Bioplastics made from materials such as cellulose pose no problem to metal detectors, as they look and behave just like regular plastic. However, food producers need to be aware of the issues they could encounter with recycled cardboard. Cardboard is shredded during the recycling process, exposing the metallised film, which is usually aluminium based. Additionally, in our experience staples can also be a high source of contamination. These metals will therefore trigger an alert on an inspection system.
While it is possible to calibrate or reduce the sensitivity on the detector to bypass the alert caused by metallised film, this will also decrease sensitivity on the product. No producer wants to risk metal contamination. In order to ensure a safe product yet avoid false readings interrupting the production process, we advise our customers to only purchase recycled cardboard from a supplier that has a metal detection system on site; thereby ensuring their packaging is free from metal contamination before it enters their factory.
Rather than relying on supplements, consumers are moving towards fortified foods that contain elevated levels of supplements such as Omega-3, calcium or iron, or that are rich in turmeric, ginger or garlic; ingredients renowned for their anti-ageing and wellness properties. Also in the shopping baskets of those seeking a healthier lifestyle are products packed with protein. But with the move towards a more plant-based diet showing no sign of decreasing, this doesn’t necessarily mean meat.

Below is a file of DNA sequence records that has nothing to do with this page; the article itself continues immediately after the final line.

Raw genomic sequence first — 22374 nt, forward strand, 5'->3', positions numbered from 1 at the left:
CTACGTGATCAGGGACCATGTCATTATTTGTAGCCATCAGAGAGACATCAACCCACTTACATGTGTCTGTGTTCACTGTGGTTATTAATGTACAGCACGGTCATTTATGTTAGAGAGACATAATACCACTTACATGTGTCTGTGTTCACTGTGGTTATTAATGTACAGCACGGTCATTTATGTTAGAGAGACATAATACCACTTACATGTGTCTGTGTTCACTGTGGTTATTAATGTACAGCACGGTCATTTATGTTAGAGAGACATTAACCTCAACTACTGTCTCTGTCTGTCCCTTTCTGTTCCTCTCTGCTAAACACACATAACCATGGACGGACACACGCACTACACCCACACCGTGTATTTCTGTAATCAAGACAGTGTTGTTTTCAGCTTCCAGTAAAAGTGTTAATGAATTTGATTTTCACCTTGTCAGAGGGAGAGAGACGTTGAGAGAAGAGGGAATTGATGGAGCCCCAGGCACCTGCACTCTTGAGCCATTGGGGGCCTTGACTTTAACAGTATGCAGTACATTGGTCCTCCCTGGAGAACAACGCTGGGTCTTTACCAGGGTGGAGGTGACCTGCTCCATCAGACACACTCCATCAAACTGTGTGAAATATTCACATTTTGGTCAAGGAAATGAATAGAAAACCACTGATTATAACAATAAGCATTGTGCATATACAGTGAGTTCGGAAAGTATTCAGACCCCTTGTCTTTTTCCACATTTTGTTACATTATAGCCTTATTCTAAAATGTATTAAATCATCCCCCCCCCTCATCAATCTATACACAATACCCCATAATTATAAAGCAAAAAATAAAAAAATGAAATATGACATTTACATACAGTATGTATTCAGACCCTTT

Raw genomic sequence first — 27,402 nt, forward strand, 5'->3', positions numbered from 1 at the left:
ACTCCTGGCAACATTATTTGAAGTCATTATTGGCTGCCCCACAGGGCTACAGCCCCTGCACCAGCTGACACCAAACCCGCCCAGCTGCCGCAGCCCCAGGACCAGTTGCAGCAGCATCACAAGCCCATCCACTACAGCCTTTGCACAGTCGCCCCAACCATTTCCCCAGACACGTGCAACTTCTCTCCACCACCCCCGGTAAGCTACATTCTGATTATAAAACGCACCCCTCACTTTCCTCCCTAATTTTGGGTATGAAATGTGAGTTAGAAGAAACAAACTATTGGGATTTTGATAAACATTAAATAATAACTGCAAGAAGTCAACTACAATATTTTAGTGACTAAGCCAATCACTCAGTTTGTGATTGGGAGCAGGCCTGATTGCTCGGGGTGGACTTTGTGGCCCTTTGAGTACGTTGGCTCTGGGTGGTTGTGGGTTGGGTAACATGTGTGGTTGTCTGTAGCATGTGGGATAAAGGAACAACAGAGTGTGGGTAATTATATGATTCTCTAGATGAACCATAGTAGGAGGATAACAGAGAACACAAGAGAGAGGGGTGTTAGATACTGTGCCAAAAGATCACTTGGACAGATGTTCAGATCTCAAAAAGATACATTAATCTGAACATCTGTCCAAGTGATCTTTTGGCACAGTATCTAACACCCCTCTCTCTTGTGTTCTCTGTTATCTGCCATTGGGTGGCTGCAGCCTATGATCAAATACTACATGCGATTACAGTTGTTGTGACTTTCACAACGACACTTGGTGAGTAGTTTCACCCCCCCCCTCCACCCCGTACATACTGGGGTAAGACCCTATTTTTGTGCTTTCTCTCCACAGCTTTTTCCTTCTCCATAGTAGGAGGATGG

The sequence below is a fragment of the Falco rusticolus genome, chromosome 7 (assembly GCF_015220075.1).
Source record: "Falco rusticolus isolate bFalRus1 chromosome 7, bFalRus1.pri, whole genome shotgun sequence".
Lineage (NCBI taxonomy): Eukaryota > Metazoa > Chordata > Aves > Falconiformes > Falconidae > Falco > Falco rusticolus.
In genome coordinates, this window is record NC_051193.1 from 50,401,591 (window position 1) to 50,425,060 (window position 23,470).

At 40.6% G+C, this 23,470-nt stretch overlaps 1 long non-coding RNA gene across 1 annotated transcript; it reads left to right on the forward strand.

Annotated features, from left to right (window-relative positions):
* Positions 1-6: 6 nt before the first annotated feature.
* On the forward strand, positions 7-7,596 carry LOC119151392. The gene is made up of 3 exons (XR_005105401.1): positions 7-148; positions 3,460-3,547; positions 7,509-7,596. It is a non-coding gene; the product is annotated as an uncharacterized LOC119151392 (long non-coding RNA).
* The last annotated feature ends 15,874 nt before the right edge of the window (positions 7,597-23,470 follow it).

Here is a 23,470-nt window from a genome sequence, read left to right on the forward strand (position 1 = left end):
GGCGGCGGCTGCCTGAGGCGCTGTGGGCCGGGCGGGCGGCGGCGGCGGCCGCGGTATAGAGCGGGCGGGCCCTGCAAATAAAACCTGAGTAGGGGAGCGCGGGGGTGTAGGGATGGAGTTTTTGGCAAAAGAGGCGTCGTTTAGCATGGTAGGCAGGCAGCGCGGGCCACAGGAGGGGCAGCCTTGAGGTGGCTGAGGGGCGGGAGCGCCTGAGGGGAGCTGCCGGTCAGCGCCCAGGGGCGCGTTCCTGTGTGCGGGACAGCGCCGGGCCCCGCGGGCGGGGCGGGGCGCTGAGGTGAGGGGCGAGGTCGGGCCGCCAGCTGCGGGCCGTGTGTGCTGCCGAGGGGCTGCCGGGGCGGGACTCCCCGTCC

According to Mordor Intelligence, Europe’s protein bar market is expected to grow by 7.4% between 2018-2023. The market is characterised by a high level of product innovation. However, low-profile foods such as snack bars can cause problems for inspection machines.
Just like confectionery bars or cookies, the ingredients used to make protein bars are dropped into a drum before being pressed into the required shape. If a contaminant such as a piece of metal falls into the drum rollers, it will get flattened and crushed, running the risk of it being incorporated into the final product. As these ultra-thin contaminants can be especially difficult to detect, Fortress has developed the Interceptor DF. Using a simultaneous multi-frequency operation, it is the world’s first metal detector to use multiple field direction and greatly improves detection of ultra-thin contaminants, making it ideal for use in low-profile applications.
A bright future
As food trends evolve, inspection machine manufacturers such as Fortress will continue to work closely with food producers to develop solutions that ensure they can keep pace with current trends while maintaining product safety. The use of mason jars has exploded in recent years. Because the underside of the lid is aluminium, these applications would previously have been inspected by x-ray. However, by working with our customers and inspecting the product before it is sealed, or switching to a plastic cap, Fortress has been able to ensure the integrity of the contents.
Metallised film has also proved challenging. Bread and biscuit companies often use it to preserve their products and increase its aesthetic appeal, but its metal content causes a signal on the detector. Fortunately, our Interceptor model can phase this out while increasing sensitivity, thanks to its simultaneous multi-frequency properties.
In fact, today’s flexible metal detectors are capable of overcoming almost any challenge. Fortress is confident that whatever food trend is on the horizon, we will be able to develop a solution with the client to successfully inspect it.